3.Heat some olive oil and fry the chopped garlic and onions;when the garlic and onions are fragrant, add the minced meat mixture and fry until just cook. Dish it out and set aside. Let the mixture cools a bit before stuffing the mushrooms.

4. Take a mushroom cap and spoon about 1 tablespoon of cooked meat mixture. Form it nicely so that the mixture not overflowing the caps. Sprinkle on top your favourite cheese. You can add some chopped parlesy or grinded fresh black pepper on top. Complete the rest of the mushroom caps.

Arrange them nicely on a tray/deep dish and drizzle some olive oil over the batch. Now, it’s ready for the grill!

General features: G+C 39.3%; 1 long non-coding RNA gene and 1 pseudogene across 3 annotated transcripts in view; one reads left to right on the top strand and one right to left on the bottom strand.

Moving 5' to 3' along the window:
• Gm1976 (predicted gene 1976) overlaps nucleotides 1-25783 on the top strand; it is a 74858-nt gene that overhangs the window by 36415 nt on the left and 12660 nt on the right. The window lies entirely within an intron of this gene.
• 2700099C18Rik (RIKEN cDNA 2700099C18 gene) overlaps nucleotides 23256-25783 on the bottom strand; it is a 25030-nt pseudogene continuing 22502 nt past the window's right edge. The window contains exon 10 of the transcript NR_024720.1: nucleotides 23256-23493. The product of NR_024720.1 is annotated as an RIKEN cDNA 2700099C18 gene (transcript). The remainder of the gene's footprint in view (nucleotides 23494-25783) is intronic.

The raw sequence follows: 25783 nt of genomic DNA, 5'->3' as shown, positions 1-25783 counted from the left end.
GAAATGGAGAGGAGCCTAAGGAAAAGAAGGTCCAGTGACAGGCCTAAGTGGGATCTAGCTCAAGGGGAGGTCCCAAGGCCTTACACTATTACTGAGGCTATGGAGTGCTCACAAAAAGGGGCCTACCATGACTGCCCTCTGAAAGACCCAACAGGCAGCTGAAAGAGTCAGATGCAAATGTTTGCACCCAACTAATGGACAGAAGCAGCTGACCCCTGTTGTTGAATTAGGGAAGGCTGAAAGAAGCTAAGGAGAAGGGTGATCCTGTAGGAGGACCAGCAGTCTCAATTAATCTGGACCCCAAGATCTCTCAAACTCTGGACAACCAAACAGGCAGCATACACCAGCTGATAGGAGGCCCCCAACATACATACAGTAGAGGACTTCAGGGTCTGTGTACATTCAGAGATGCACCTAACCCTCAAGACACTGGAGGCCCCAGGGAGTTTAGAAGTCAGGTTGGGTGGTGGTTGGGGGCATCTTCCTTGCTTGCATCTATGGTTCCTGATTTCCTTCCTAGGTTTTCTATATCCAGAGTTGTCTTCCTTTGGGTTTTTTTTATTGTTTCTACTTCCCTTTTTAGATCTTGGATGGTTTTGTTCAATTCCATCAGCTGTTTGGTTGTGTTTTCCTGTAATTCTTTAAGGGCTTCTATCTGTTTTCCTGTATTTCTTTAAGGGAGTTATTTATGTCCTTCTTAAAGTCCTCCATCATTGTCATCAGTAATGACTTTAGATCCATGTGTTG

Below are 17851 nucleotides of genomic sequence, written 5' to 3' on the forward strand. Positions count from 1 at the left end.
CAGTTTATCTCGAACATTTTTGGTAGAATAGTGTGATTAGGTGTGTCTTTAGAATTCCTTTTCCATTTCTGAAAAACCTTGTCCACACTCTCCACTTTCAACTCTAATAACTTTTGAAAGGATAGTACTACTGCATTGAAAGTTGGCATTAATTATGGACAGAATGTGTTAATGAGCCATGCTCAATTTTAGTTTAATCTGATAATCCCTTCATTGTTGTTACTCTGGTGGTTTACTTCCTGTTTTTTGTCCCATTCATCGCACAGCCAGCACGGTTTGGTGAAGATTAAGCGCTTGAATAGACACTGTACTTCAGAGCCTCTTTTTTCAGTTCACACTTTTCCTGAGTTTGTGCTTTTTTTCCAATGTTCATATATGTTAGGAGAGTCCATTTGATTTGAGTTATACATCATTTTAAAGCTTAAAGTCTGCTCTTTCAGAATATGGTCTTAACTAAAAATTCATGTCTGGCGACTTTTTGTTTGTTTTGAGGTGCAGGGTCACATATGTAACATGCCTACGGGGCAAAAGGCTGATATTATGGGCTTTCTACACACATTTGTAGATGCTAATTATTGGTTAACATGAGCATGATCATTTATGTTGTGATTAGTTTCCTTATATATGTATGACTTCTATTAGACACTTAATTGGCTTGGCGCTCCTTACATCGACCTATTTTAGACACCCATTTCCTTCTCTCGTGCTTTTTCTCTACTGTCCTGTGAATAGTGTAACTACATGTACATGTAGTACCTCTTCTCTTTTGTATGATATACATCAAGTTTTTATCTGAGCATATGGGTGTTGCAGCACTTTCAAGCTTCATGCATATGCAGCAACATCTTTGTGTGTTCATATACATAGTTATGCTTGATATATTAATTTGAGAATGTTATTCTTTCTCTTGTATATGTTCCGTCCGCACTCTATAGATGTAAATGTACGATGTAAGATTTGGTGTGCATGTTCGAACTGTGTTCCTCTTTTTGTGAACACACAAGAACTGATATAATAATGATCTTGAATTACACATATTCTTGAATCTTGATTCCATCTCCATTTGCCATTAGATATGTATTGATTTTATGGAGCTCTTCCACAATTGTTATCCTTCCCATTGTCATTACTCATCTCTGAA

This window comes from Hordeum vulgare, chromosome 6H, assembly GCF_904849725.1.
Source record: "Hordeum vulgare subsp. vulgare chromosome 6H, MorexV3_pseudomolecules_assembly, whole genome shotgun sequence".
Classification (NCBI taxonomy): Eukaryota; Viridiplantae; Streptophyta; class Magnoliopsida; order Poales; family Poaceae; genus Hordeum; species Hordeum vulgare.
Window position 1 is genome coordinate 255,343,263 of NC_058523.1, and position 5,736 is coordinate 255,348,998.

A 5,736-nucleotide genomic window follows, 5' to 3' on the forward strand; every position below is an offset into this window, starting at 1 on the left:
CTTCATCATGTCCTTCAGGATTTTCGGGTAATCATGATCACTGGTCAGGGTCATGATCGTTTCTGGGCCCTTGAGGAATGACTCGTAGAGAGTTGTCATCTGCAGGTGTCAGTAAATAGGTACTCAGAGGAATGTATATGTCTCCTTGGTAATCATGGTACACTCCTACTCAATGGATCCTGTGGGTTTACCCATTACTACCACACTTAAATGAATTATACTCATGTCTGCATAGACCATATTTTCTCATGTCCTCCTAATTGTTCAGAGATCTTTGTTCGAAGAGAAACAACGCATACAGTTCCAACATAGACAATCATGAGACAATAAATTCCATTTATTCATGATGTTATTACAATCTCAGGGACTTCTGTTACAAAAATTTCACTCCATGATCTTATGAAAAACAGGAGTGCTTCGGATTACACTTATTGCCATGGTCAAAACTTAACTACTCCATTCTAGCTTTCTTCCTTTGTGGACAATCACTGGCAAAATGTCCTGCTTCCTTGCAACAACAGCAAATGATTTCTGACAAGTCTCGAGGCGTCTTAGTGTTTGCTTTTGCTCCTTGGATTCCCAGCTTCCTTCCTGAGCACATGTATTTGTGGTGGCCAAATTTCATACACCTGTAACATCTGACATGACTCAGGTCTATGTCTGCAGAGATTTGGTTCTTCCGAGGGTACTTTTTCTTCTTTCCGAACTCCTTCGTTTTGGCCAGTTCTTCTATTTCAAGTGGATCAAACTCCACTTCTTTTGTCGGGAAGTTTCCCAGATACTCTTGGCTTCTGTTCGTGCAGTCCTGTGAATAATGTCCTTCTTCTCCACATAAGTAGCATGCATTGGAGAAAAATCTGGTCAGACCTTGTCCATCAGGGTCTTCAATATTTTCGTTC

Note: Sometimes, the mushrooms grey/black ‘gills’ of portobellas (and some other types of button mushrooms) are removed if you want a nice and not blackish juice mingled into some white sauce/gravy. Use a spoon and scrap out the black gills of mushroom before the stuffings.

5. When the oven reached the required temperature, put in the oven and grill for 15 –  20 minutes or until the mushrooms caps wilted and cheese slightly browned. Depends on the size of the portobellas it may require less or more time to cook. So, you may need to watch out when the dish is grilling…

6. Serve as appetiser or side dish.

Enjoy!

Note: The longer you cook you cook the portobellas/ portobellos, the ‘firmer texture’  the mushroom gets.